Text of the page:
Adopt a loyal commitment to making space for yourself. Only when we take care of our own physical and social-emotional health can we fully take care of others, especially in times of crisis. The most joyful and centered parents, crisis or no crisis, make concrete plans to attend to their own needs and to intentionally care for themselves in real, practical ways. Even if you are a busy, working parent, you still need time to be you, just you, throughout the week so you can reconnect to your centered vision but also so you can reconnect to yourself as an individual who is separate from your role as a mom, partner, professional, or friend. Putting our deepest needs first actually allows us to operate from a place of presence and calm, instead of reactivity. Never was this truer that when we had a multitude of outside stressors (like a rapidly spreading virus ruining each and every part of our lives). It’s still true, though, once the virus becomes a non-issue and our to-do lists and compounding responsibilities threaten to steal that commitment away.
Treat yourself like you would treat your very best friend on her hardest day—especially in the next few weeks. As parents, it’s easy to treat ourselves harshly when we mess up—and mama (and papa), you’re in very good company if you’ve been messing up a lot more over the last year. Emotions ran high, our kids had no normalcy, we didn’t have a date night in months; it made sense. It also makes sense that you’ll continue to blunder your way through re-emerging into the world.
We’re all too good at criticizing ourselves when we feel like we’re failing in one area of life or another—or in all the areas. The most successful parents learn to emotion-coach our kids, acknowledging and helping them identify their feelings, validating their emotions, and then helping them to problem solve when they get upset. We can’t forget to do the same for ourselves too, especially as we navigate a new kind of work environment and our kids do the same for their social and educational activities.
Connect with Those in Your in Your Support Networks, But Feel Free to Take It Slow. Adopting an intention around the way we want to show up for ourselves and for our children during the pandemic was crucial, but doing it alongside others you respect and love was almost impossible. Now that the fog of crisis is lifting, remember: even though you’ve been a lone cowboy for a year, it wasn’t ideal. You need a village. Look at your own circle and reach out in a way that honors your particular circumstances and your energy levels in a post-pandemic world. Don’t over-schedule your weekends. Wait a minute to answer a text from your bestie. Make plans with vaccinated relatives, but take a breath before over-committing.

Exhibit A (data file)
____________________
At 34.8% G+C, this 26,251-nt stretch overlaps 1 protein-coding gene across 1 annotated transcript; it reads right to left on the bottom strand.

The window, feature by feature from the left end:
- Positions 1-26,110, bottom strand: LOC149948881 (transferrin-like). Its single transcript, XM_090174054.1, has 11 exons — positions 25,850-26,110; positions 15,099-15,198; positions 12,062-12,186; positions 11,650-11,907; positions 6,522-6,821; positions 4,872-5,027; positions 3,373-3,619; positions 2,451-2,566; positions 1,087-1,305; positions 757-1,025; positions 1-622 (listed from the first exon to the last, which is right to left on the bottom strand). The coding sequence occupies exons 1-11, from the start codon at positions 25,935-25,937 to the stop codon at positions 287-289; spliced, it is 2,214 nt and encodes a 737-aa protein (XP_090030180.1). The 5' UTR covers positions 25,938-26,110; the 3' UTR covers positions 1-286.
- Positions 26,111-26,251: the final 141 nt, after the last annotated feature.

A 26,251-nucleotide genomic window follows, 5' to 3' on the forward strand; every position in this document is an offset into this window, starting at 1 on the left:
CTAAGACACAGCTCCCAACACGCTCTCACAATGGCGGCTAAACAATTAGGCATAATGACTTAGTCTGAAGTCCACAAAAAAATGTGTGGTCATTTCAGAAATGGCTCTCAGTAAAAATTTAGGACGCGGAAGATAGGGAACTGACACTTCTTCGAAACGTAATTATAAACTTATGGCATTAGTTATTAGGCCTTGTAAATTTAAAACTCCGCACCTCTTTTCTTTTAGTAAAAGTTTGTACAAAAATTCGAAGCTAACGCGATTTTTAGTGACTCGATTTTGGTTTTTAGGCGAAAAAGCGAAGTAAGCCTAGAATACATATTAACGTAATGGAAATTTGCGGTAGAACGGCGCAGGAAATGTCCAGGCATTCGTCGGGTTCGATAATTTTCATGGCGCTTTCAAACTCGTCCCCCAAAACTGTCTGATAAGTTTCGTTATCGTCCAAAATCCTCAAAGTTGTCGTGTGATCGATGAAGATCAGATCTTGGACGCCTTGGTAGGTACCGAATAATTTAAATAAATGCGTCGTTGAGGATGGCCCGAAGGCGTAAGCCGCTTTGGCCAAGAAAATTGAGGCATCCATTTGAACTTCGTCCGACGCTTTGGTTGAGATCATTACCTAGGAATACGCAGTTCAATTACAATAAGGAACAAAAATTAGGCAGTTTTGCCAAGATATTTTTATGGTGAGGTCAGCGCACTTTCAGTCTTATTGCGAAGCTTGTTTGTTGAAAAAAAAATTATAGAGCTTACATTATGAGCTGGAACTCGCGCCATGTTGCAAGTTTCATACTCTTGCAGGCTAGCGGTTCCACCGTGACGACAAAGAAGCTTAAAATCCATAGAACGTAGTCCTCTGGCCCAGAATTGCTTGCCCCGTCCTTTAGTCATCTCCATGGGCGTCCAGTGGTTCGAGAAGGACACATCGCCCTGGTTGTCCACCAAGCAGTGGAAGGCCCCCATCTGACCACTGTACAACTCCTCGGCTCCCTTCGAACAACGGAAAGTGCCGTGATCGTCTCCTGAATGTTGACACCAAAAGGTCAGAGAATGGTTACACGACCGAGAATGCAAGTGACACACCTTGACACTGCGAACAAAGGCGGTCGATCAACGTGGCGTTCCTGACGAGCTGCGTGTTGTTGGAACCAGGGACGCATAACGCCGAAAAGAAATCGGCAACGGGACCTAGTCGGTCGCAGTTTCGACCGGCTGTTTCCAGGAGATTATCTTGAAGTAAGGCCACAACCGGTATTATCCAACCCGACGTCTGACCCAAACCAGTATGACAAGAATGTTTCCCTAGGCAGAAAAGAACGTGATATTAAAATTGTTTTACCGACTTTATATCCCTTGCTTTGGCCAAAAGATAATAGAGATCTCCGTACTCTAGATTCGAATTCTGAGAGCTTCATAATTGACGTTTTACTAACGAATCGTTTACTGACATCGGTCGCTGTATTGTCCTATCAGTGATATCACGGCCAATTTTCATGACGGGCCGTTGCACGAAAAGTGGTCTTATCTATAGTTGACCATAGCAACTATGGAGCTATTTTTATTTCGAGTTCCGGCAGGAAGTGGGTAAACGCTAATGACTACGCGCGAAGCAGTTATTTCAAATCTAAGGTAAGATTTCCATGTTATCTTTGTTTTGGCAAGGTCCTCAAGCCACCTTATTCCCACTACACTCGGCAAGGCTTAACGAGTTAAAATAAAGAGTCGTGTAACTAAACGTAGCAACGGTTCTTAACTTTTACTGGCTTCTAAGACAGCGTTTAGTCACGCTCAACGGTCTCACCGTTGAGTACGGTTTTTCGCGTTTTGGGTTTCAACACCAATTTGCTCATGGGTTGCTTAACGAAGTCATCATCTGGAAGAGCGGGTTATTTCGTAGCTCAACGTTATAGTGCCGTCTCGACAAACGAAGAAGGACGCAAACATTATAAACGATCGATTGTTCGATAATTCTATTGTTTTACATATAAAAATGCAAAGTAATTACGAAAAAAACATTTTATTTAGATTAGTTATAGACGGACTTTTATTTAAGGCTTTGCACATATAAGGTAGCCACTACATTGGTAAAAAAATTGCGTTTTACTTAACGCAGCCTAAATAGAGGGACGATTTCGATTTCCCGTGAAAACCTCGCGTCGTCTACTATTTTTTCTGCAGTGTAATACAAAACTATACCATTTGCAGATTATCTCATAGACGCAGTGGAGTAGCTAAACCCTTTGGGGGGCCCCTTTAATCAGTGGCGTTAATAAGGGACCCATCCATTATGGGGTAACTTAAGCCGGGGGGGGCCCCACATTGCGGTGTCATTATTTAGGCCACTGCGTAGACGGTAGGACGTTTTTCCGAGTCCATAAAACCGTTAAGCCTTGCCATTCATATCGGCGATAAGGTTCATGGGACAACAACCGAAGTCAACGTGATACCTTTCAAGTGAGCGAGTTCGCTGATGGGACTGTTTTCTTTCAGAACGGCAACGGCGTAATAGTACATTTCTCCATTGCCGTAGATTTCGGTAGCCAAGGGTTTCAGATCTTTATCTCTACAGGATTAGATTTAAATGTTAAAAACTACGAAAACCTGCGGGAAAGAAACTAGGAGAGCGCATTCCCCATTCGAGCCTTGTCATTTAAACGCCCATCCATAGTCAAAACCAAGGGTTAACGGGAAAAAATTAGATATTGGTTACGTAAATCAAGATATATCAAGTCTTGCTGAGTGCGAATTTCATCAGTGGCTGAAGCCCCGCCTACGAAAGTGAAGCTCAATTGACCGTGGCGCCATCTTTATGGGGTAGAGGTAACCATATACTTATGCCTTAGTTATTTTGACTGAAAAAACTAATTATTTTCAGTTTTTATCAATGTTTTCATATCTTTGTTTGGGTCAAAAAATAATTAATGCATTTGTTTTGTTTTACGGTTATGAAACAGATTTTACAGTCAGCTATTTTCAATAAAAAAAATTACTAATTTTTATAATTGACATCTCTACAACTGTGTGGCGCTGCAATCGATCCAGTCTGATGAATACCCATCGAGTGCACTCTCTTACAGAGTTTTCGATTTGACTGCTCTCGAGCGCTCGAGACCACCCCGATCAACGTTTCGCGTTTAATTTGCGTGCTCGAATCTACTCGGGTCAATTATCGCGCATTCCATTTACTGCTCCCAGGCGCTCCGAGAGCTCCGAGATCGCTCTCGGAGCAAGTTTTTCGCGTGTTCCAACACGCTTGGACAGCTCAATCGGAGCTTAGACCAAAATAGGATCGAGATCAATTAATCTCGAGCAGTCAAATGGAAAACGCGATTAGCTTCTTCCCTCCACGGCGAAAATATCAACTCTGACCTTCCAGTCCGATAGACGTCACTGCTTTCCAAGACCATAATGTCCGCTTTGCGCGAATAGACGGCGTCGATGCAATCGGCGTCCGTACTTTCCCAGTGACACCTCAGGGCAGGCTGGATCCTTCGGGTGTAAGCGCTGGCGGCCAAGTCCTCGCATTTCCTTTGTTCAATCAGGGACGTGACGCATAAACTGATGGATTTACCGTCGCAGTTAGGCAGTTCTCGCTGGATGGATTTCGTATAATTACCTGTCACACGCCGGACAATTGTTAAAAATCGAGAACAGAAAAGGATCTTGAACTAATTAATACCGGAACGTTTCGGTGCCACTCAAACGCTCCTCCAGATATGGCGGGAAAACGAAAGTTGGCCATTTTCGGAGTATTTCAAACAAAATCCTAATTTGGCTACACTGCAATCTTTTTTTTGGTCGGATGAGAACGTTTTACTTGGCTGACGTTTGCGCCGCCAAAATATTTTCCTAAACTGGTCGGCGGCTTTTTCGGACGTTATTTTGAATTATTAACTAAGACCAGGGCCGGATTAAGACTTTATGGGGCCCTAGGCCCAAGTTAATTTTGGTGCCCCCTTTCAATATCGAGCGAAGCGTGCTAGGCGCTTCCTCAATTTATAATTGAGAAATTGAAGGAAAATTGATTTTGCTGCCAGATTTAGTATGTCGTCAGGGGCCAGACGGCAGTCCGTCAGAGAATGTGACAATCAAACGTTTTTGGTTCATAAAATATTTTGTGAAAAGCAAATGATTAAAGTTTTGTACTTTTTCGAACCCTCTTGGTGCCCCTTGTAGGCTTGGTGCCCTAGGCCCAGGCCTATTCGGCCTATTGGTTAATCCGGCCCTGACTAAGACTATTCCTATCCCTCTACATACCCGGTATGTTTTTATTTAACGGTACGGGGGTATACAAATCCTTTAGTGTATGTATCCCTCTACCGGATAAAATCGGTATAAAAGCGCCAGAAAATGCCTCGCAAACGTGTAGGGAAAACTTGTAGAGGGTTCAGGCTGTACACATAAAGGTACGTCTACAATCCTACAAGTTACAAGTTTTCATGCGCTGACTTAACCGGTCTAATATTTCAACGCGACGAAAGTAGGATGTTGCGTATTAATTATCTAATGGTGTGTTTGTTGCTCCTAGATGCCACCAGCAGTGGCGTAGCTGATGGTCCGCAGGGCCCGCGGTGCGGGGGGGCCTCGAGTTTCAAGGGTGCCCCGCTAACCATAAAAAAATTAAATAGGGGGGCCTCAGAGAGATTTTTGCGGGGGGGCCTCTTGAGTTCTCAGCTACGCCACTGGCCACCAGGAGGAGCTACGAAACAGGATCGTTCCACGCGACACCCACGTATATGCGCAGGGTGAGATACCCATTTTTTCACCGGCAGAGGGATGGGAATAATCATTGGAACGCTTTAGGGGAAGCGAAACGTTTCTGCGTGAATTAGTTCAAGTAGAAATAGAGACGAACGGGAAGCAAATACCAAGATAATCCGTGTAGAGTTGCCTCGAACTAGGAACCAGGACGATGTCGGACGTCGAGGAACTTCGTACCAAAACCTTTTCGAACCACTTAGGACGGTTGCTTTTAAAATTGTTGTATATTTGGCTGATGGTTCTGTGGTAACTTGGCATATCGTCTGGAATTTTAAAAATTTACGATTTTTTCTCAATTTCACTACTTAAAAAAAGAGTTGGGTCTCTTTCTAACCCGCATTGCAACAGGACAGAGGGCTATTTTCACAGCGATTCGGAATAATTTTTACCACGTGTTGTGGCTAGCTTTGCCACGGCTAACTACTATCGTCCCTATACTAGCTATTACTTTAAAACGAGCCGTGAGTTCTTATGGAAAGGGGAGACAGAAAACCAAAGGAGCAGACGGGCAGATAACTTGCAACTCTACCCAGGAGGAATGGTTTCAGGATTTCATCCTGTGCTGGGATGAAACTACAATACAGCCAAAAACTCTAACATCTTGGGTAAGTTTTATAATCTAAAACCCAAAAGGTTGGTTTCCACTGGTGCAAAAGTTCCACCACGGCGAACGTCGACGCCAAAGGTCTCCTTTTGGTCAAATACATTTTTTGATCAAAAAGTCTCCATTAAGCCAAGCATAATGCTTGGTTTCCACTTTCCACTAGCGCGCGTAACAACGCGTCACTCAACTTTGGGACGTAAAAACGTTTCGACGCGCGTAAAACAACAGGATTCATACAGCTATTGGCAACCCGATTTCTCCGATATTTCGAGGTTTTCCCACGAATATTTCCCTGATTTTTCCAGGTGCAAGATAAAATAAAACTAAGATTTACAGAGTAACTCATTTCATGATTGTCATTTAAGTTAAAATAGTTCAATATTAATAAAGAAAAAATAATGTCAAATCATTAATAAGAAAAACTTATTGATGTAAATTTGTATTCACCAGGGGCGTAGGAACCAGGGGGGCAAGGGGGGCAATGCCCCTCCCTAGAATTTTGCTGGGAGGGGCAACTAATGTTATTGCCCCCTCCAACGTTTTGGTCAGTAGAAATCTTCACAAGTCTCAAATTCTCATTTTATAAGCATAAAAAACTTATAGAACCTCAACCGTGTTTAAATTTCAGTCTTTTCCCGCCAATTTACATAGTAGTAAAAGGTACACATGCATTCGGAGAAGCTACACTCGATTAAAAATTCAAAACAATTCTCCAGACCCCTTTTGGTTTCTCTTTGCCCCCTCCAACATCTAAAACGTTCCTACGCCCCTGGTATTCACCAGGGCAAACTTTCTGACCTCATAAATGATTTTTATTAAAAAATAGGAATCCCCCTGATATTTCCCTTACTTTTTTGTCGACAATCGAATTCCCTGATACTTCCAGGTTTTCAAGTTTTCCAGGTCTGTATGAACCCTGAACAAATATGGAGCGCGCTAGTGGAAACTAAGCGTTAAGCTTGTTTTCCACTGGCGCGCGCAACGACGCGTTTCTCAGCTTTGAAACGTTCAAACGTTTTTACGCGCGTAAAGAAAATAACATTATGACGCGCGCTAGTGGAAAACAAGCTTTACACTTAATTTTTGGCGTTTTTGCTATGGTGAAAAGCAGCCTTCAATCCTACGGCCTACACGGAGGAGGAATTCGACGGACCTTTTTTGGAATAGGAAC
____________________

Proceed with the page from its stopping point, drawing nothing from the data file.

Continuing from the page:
Trust Your Instincts—and Remember Other Struggles You’ve Made It Through. You are an amazing parent even if, during this pandemic, you didn’t feel like it at all. You can trust yourself to make the right decisions for you and your family now that it’s (almost) over now. Think back on the times you weren’t exactly sure what to do with your 6-week-old’s diaper rash, or when you had no clue how to fix your toddler’s thumb-sucking issue. What did you do? You read about it, you relied on trusted experts like your child’s pediatrician, but you also relied on your own intuition. The more you listen to your gut instincts, the more confident your parenting and your sense of self. That’s true any day, any year, but it’s never been truer than right now as you consider your needs and the needs of your little (or not so little) ones.
Emerging back into a more normal version of the world feels exciting—exhilarating even—for me and for parents nationwide. It’s okay, though, that it also feels daunting, and confusing, and maybe a little exhausting to think about handling this new transition. You and your family can thrive, though, if you get centered about what you value most, if you commit to honoring your own needs, and if you trust the hard-earned lessons you learned over the past 14 months.
This is a modified excerpt from The Working Mom Blueprint, published by the American Academy of Pediatrics (May, 2021).